Fortifications might seem like something of an architectural oddity for a monastery: why would men and women (usually) devoted to peace and learning surround themselves with the trappings of war?
But take a closer look and the answer becomes obvious. Just like Europe’s Fortress Churches, fortification is actually a central feature of many monastic ruins. Some were built that way, while others evolved over the centuries to protect those inside from everything from bloodthirsty invaders, to religious crusaders, to very irate villagers. Either way, the results range from the bizarre to the spectacular. Here’s eight of the world’s most heavily fortified monastic ruins:
1. Lerins Abbey had to withstand the Saracens
Lérins Abbey is on a small island overlooking the French Riviera. Built in the 5th century, it’s seen its fair share of violence; the abbey was attacked several times by Saracens who on one such raid massacred the monks. Between the 11th and 14th centuries, the monastery was fortified to offer refuge from attack. It’s builders added imposing 1 metre thick walls and huge cistern to store fresh water so that it could withstand a siege for quite some time. The abbey is still inhabited by Cistercian monks today.
2. Tatev monks overpowered local populations
Built during the 9th century upon the edge of a basalt plateau in Armenia, Tatev Monastery’s history is as brutal as the scenery is stunning. It operated as a feudal entity, controlling great swathes of land and many villages. The local population rejected the monastery’s authority, attempted many social protests, at least two of which turned into open uprisings, until 990 when the reigning king destroyed a local settlement.
3. Mont Saint Michel held a VERY strategic location
Just look at that view! Monastic buildings are often perched over spectacular vistas that only somewhere remote and inaccessible can bring. Take Abbey Mont Saint-Michel. Originally built as a small church in the 8th century, it was slowly added to over the centuries. Its just 600 meters from mainland France, but its position gave it such great strategic importance that it was fortified during the Hundred Years’ War by Charles VI.
4. The Monastery of the Cross got attacked… a lot
The Monastery of the Cross lies within a valley in the heart of Jerusalem. Originally built in the 5th century, it was abandoned and then restored in the 11th century by Georgian monks. Given the region’s tumultuous history, it’s hardly surprising that it resembles a fortress more than a monastery.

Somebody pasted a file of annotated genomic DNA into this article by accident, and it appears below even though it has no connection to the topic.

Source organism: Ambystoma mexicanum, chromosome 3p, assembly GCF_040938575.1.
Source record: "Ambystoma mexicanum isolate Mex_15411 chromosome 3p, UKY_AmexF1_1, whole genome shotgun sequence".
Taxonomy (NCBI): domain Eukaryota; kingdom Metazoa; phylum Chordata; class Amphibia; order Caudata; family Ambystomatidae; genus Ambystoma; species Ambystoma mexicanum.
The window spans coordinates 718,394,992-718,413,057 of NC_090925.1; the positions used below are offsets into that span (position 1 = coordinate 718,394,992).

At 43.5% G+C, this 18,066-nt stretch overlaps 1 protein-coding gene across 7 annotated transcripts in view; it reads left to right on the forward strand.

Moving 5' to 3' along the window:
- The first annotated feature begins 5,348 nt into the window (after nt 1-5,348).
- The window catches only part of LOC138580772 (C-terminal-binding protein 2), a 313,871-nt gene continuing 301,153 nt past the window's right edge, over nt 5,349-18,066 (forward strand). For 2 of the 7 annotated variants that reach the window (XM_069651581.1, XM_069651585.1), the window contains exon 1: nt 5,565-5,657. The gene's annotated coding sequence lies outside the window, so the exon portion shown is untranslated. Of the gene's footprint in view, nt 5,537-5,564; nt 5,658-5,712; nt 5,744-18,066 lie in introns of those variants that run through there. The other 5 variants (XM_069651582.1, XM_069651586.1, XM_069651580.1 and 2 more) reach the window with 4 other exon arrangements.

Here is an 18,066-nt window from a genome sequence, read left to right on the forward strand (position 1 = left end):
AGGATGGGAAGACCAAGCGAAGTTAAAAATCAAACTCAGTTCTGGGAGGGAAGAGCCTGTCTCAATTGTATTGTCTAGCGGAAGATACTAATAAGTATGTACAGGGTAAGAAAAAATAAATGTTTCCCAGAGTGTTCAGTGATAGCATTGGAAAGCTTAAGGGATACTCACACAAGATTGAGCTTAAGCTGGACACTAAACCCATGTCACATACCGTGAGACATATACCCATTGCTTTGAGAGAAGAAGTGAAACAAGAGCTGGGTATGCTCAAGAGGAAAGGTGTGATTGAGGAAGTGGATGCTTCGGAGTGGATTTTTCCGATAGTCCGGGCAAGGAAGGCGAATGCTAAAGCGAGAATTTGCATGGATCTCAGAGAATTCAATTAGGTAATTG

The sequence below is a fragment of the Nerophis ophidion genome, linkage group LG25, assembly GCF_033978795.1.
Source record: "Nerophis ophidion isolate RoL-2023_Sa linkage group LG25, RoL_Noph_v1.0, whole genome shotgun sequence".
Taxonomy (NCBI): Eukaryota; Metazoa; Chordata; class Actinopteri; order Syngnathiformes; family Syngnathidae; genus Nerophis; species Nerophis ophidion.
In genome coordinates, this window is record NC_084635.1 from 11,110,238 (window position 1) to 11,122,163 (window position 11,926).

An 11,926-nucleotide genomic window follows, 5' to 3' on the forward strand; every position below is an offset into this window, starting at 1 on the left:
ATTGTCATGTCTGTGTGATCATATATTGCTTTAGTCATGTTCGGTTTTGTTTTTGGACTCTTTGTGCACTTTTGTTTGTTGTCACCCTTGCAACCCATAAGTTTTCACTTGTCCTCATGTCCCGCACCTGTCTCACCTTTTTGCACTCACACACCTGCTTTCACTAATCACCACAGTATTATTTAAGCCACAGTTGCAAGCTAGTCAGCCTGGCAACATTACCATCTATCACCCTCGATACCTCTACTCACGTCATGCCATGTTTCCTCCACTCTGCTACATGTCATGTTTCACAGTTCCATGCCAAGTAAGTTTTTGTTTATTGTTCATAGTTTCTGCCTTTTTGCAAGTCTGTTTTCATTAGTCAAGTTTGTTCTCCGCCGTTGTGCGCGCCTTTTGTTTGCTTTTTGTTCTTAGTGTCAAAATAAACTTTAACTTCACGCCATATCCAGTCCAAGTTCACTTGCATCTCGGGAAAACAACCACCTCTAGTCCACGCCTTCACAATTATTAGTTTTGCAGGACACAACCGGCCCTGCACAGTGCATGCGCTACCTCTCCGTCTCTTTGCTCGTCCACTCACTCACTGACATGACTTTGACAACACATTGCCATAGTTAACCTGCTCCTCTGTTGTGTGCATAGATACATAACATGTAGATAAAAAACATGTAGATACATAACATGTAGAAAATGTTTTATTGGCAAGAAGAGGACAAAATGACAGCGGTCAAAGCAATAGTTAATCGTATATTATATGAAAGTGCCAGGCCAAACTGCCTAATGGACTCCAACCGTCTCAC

5. Tangyud’s monks painted stripes to make their walls look taller
Dhankar, Key and Tangyud Gompas are Buddhist monasteries in India’s Himachal Pradesh (‘Snow-cladden Region’), all of which are built like fortified castles. Repeated destruction and rebuilding has created temples with narrow corridors, difficult staircases and hidden weapons rooms. Perched at 15,000 ft on the edge of a deep canyon, Tangyud’s giant slanted mud walls and battlements are cleverly painted with vertical red and white stripes, making them look much taller than they really are. That’s some clever 14th century military trickery!
6. Putna monks protected their wealth
Surrounded by thick walls and towers, the picturesque Putna Monastery was built in just 3 years in 15th century Romania by Stephen the Great, who intended the monastery to be his tomb. The monastery has been the victim of earthquakes, several fires and invasions throughout the centuries. Having undergone extensive restoration, the only original feature left is the fortified treasury tower.
7. Gatekeepers controlled who came in and out
Actually, just like castles, fortified gatehouses were a key feature of many medieval abbeys and priories. Partly monumental, partly defensive, they usually accompanied a moat or earthwork surrounding the institution’s outer precinct. This one at Thornton Abbey is one of the most elaborate.
8. Soldiers used Leiston Abbey’s ruins to camouflage their defences
Leiston Abbey isn’t what you’d typically consider to be a fortified monastery, but we couldn’t help but add one of our own excavation sites to the list. If other Premonstratensian abbeys are anything to go by, it promises to have an impressive gatehouse (if we can find it). But there’s something else too. Originally built at Minsmere, the ruins that were left behind when it was later moved to Leiston eventually found a new lease of life when WW2 soldiers decided to disguise their pillbox inside it. A medieval monastery turned into a defensive feature nearly 700 years after it fell out of use? That’s impressive.
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